Porsche Forms A Collegial Partnership With VW

porsche forms a collegial partnership with vw

Deutsche Welle reports that Porsche is officially the Maus that Roared. Porsche Automobil Holdings will shell-out $15b for the final 20 percent of Volkswagen shares. Subject to regulatory approval, Porsche will gain controlling interest in Europe's largest automaker. Porsche CEO Wendelin Wiedeking called the deal "a new and collegial partnership"– immediately evoking unpleasant memories of Daimler’s "merger of equals" with Chrysler. Anyway, there’s a lot of work to be done: VW’s non-existent market positioning, overlapping brands, U.S. product quality, etc. Still, if there's even a remote chance that Porsche’s takeover– sorry, “assistance” will lead to stateside VW's becoming even a little more Porsche-like, the deal has our unqualified blessing. We’re not holding our breath.

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  • Robert Schwartz Robert Schwartz on Mar 04, 2008

    Bring back the Phaeton.

  • Paul Niedermeyer Paul Niedermeyer on Mar 04, 2008

    Clarification: Porsche Holdings is not Porsche AG, that builds Porsches. The holding company was set up to own shares in both companies (Porsche, VW). It doesn't change the big picture, but the two car building companies are not actually merging into one entity. More like Fiat's relationship with Ferrari. Ingvar: Of course it has Piech's name on it. He's a Porsche family member, and a major stock holder.

  • Carguy Carguy on Mar 04, 2008

    A warning to Porsche - the unstoppable VW steamroller of bureaucracy will crush your spirit and assimilate your products into its world of mediocrity. Just ask anyone at Audi.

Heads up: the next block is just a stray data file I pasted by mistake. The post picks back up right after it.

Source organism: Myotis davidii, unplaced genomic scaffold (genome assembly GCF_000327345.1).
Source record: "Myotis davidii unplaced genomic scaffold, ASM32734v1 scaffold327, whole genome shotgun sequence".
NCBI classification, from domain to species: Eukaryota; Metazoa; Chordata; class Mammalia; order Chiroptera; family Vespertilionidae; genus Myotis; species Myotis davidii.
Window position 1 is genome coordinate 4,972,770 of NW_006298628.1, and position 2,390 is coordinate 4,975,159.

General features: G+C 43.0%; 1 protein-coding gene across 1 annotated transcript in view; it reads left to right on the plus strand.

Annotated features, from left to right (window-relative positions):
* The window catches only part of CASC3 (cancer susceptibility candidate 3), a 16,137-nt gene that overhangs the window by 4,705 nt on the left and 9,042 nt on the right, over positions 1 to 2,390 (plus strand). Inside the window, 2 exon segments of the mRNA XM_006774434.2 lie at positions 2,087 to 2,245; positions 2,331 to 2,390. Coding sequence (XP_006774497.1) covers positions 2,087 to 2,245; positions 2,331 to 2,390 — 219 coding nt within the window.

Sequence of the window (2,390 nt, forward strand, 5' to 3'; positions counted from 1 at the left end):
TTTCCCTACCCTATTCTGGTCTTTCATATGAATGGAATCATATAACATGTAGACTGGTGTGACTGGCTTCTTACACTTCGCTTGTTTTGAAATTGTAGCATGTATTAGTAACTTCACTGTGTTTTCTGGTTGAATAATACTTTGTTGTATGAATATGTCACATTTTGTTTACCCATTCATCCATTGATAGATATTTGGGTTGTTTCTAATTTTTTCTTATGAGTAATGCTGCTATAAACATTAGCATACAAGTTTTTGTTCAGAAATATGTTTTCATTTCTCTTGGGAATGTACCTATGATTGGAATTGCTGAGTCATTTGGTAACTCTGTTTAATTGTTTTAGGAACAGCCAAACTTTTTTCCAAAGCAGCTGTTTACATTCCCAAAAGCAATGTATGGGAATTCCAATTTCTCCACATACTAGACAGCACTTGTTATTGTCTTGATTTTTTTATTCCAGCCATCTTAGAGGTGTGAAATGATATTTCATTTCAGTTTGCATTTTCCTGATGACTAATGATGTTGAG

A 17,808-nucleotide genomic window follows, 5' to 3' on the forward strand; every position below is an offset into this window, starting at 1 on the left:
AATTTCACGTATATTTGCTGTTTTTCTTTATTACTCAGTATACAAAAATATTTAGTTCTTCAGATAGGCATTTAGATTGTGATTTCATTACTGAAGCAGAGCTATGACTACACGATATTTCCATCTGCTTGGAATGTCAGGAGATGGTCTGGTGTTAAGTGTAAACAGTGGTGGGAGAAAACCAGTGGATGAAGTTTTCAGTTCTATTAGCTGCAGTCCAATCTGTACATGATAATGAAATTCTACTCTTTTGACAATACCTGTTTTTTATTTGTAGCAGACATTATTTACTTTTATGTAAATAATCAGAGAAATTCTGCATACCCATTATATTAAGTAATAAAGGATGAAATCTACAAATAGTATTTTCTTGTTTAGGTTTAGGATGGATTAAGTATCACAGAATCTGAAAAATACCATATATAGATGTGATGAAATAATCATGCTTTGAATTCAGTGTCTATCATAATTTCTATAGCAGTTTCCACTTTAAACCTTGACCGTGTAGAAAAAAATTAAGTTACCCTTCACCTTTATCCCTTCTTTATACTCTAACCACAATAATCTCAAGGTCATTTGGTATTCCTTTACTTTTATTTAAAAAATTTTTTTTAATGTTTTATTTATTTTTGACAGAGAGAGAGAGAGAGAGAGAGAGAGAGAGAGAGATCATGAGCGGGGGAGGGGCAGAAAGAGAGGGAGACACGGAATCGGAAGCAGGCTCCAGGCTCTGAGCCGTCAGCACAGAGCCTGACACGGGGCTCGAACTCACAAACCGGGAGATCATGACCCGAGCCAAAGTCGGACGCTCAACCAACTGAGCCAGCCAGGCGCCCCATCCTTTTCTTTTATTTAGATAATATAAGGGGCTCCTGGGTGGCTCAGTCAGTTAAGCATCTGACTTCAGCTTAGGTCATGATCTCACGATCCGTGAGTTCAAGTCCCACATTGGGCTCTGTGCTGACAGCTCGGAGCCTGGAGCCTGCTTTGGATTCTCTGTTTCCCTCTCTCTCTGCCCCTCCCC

• Ingvar Ingvar on Mar 04, 2008
    "Of course it has Piech’s name on it. He’s a Porsche family member, and a major stock holder." Yes, I know that. What I wanted to clarify was that I don't hear Piech name anywhere in the press concerning this affair, and that this certainly bears his name. I have read a lot of comments like "Oh no! Porsche will wreak VW!", but this move is effectively a continuation of the Piech rule. When he took over as ceo of VW in the early 90s, he changed direction and moved VW further upmarket. Not only the Phaeton and Touareg programs, but what was more important, the Golf/Jetta and Passat, mid 90s. What happened was that VW in one move benchmarked TWO whole sectors in terms of (percieved) quality. And that upped the stakes for all of the competition. The (euro) Ford Focus of 1998 would not have been without Ferdinand Piech. The point is, his rule of acquisitions and badge-engineering will continue, in a field spanning from Skoda to Bugatti. You can count on an entry-level Porsche based on the next-gen Audi TT/VW Scirocco-platform, with an R32 engine. But more importantly, you can count on Porsche cleaning the Volkwagen house off of all political rule, as this, in mind of Ferdinand Piech, is the one thing that have spelt Volkswagens demise in the most recent years.

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